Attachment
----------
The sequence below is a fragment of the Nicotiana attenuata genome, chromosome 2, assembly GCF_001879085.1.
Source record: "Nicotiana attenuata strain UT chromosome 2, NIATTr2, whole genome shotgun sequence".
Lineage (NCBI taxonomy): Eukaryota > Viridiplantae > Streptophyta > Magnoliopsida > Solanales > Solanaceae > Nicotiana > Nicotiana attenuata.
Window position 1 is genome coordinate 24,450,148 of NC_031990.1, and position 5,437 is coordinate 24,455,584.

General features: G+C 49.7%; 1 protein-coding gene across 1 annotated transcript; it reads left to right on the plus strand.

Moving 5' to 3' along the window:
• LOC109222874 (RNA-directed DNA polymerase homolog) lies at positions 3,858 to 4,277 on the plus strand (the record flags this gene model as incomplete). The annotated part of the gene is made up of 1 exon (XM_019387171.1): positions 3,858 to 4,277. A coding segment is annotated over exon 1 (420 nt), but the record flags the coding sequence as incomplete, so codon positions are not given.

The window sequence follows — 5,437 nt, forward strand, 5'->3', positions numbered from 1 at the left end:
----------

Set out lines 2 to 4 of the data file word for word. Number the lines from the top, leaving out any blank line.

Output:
Source record: "Nicotiana attenuata strain UT chromosome 2, NIATTr2, whole genome shotgun sequence".
Lineage (NCBI taxonomy): Eukaryota > Viridiplantae > Streptophyta > Magnoliopsida > Solanales > Solanaceae > Nicotiana > Nicotiana attenuata.
Window position 1 is genome coordinate 24,450,148 of NC_031990.1, and position 5,437 is coordinate 24,455,584.